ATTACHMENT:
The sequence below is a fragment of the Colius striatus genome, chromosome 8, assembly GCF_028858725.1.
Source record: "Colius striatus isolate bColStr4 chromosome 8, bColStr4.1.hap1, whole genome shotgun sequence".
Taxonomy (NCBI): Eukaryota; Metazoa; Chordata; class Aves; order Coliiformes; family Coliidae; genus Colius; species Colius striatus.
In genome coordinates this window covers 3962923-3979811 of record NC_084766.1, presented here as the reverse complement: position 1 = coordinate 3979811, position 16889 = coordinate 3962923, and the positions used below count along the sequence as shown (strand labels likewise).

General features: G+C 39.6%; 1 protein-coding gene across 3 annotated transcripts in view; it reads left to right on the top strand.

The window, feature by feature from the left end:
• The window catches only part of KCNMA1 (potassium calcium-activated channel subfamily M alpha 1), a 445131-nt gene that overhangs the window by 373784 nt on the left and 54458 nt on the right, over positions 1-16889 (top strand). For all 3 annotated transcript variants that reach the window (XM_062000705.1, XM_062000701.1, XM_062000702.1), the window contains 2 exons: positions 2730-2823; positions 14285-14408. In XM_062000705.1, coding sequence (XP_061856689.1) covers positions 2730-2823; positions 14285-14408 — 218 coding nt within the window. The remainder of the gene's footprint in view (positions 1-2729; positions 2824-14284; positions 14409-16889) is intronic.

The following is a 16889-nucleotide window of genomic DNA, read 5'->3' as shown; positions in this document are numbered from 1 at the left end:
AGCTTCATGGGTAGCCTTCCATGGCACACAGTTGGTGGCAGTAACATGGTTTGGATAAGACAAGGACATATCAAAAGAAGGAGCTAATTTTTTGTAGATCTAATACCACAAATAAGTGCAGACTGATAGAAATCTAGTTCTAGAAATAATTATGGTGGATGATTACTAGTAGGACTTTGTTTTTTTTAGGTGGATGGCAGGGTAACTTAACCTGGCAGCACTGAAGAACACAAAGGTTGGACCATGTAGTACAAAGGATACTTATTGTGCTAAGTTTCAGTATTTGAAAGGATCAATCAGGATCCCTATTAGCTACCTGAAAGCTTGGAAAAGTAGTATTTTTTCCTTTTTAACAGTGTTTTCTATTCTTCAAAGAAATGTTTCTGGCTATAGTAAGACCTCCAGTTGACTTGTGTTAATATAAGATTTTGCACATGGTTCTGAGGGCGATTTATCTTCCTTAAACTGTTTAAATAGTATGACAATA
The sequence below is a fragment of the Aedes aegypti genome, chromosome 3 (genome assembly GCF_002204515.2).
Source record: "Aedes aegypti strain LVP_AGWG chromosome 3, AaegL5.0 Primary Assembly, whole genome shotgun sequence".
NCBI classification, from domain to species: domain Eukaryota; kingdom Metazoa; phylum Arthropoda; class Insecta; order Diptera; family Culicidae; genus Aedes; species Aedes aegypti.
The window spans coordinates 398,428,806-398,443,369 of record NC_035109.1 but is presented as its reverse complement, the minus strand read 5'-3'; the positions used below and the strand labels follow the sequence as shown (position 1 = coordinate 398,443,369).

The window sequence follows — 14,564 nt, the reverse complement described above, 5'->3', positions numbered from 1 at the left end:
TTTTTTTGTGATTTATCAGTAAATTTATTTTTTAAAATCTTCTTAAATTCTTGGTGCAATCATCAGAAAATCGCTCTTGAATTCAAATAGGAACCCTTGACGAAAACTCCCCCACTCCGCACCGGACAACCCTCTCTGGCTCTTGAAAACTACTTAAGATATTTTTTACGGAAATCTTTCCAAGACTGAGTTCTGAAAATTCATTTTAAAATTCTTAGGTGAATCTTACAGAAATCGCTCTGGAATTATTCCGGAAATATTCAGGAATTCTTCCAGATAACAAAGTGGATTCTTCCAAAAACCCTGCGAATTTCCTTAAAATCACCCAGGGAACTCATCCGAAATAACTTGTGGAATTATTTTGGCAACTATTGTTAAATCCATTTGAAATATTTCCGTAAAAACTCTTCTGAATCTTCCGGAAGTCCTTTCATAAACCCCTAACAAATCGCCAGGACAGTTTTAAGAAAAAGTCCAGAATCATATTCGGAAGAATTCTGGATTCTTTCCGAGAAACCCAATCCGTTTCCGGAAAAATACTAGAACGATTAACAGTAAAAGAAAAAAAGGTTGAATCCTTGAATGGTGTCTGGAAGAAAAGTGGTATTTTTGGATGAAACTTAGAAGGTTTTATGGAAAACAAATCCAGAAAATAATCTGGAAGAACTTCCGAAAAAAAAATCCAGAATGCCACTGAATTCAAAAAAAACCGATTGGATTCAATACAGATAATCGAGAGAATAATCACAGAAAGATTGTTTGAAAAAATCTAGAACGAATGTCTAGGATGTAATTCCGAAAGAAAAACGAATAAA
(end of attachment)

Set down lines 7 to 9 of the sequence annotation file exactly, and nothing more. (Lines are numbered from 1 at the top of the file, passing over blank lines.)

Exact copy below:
• The window catches only part of KCNMA1 (potassium calcium-activated channel subfamily M alpha 1), a 445131-nt gene that overhangs the window by 373784 nt on the left and 54458 nt on the right, over positions 1-16889 (top strand). For all 3 annotated transcript variants that reach the window (XM_062000705.1, XM_062000701.1, XM_062000702.1), the window contains 2 exons: positions 2730-2823; positions 14285-14408. In XM_062000705.1, coding sequence (XP_061856689.1) covers positions 2730-2823; positions 14285-14408 — 218 coding nt within the window. The remainder of the gene's footprint in view (positions 1-2729; positions 2824-14284; positions 14409-16889) is intronic.

The following is a 16889-nucleotide window of genomic DNA, read 5'->3' as shown; positions in this document are numbered from 1 at the left end:
AGCTTCATGGGTAGCCTTCCATGGCACACAGTTGGTGGCAGTAACATGGTTTGGATAAGACAAGGACATATCAAAAGAAGGAGCTAATTTTTTGTAGATCTAATACCACAAATAAGTGCAGACTGATAGAAATCTAGTTCTAGAAATAATTATGGTGGATGATTACTAGTAGGACTTTGTTTTTTTTAGGTGGATGGCAGGGTAACTTAACCTGGCAGCACTGAAGAACACAAAGGTTGGACCATGTAGTACAAAGGATACTTATTGTGCTAAGTTTCAGTATTTGAAAGGATCAATCAGGATCCCTATTAGCTACCTGAAAGCTTGGAAAAGTAGTATTTTTTCCTTTTTAACAGTGTTTTCTATTCTTCAAAGAAATGTTTCTGGCTATAGTAAGACCTCCAGTTGACTTGTGTTAATATAAGATTTTGCACATGGTTCTGAGGGCGATTTATCTTCCTTAAACTGTTTAAATAGTATGACAATA